• Don't pelt your Twitter followers with links to your listings, unless you want them all to hate you.
  • This one might be specific to me, but I am choosing the "Made to order" option this time. Not custom -- perish the thought! -- but I will make pieces as people order them. That way I don't have to have a bunch of inventory here, languishing, when it could be sitting on a shelf somewhere, selling or helping something else sell.
I guess that's about it.

Just don't say "I told you so."

10 comments:

Patricia Griffin said...

I love this line in your post: "I found $60 on a bar floor one time, but I wouldn't write it into a business plan." That's great stuff... Good info on Etsy too. Thanks!

barbaradonovan said...

heh. I can't help but think of visiting the Etsy forums as heading downstairs into a creepy basement. I only go there if I notice a strange change on the site and want find out what's going on. Only lurk. Never comment. Some of those people are scary....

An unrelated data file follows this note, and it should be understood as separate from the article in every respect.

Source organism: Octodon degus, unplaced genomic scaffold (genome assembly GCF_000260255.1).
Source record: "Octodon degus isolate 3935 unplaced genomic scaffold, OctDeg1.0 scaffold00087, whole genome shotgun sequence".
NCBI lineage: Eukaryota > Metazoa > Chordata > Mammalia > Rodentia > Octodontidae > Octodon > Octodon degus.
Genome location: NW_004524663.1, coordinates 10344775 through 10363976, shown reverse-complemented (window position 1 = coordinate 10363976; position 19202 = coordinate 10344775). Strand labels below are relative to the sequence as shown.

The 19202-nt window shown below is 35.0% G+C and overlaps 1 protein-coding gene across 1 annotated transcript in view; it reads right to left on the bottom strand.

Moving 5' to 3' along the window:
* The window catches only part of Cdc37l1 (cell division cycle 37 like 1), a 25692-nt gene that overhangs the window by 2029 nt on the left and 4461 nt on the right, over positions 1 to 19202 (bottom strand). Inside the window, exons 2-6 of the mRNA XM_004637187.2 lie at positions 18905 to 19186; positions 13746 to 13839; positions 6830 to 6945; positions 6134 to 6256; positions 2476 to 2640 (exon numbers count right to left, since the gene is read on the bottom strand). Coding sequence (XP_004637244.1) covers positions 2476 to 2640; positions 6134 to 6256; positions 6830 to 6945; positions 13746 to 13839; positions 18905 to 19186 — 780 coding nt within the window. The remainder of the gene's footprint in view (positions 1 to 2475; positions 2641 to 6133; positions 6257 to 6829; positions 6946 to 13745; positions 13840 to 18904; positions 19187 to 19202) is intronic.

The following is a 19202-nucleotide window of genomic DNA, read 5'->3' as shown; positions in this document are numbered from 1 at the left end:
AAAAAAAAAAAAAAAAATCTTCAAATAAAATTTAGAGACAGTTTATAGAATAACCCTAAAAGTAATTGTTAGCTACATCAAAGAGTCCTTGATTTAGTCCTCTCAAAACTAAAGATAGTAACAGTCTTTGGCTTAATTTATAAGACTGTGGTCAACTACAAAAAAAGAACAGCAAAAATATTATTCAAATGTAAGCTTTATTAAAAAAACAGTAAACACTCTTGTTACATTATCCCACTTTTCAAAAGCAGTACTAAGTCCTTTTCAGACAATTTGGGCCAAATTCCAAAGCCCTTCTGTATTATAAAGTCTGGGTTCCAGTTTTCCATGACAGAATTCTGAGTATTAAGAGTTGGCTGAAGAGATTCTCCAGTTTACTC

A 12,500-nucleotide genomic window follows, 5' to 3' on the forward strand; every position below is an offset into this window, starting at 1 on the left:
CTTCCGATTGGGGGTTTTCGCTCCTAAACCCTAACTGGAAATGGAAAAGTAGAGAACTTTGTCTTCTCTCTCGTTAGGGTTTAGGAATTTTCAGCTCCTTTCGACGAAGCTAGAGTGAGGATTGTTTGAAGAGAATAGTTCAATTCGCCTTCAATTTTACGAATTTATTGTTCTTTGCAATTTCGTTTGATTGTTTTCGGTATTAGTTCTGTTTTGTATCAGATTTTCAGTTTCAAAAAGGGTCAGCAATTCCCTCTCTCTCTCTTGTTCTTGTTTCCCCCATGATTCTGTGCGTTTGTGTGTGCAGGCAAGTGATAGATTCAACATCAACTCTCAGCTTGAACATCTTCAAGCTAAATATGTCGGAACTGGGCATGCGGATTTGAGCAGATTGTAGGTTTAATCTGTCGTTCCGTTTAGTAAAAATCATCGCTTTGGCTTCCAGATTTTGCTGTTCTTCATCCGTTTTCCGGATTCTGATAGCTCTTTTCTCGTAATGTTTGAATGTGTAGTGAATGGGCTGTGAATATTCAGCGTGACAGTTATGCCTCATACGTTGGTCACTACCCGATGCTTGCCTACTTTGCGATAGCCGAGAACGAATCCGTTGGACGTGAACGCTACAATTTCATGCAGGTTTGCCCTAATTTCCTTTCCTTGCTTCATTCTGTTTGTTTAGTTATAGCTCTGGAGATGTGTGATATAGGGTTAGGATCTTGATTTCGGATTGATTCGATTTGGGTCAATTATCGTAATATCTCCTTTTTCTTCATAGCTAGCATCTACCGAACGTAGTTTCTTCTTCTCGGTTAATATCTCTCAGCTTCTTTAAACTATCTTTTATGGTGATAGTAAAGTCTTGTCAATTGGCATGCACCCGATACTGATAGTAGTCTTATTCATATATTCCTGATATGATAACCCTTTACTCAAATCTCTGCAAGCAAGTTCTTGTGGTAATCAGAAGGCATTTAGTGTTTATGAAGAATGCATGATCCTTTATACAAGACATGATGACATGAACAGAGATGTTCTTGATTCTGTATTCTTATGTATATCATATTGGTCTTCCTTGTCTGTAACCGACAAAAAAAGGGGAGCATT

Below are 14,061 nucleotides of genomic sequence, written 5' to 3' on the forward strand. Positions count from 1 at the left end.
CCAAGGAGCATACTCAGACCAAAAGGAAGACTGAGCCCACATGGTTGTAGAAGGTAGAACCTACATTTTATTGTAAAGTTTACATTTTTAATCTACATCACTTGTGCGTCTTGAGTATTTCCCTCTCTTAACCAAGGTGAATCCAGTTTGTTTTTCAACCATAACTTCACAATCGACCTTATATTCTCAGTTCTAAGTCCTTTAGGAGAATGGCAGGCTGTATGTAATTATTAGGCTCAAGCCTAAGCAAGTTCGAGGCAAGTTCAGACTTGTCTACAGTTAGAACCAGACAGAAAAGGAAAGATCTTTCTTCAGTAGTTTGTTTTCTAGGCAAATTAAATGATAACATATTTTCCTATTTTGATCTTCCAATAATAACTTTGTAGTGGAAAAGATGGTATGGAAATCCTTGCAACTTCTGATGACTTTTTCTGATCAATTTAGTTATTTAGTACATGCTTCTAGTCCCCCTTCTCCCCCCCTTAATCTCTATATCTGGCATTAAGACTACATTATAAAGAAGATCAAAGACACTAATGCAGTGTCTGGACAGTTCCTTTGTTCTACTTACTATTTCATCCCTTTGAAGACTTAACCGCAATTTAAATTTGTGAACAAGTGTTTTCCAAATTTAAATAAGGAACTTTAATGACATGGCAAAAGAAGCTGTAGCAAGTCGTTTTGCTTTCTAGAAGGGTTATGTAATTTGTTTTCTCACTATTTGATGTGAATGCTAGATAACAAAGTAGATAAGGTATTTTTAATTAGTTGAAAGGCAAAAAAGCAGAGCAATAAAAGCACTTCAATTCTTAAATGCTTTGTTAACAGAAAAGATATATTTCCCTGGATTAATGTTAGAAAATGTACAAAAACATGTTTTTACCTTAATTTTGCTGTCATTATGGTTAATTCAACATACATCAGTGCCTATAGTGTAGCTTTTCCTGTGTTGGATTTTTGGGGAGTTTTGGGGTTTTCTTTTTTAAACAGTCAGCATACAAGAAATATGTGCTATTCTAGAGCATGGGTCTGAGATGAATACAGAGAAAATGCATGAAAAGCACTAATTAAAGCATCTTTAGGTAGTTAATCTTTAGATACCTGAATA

- Celes - said...

http://www.artfire.com/

No listing fees and just as pretty (if not more) than Etsy.

Lori Watts said...

I considered Artfire, but while I was considering, they changed it up and now you have to pay a monthly fee, $12.95 month, which ends up costing a bunch more, unfortunately.

Truly Unique by Elise said...

I'm glad that I'll be seeing some of your work for sale online...I've been following you for a while. I totally agree with you and your Etsy philosophy. I'm on Artfire mostly now, but for a 4 month run, Etsy might not be bad for some extra exposure. If you stay out of the drama there :)

Lori Buff said...

"Don't pelt your Twitter followers with links to your listings, unless you want them all to hate you."
Nothing will get me to unfollow someone faster than seeing a long list of the stuff they posted on etsy. I like to read interesting tweets, an occasional etsy item link is fine but it's not fun or interesting and doesn't make sales.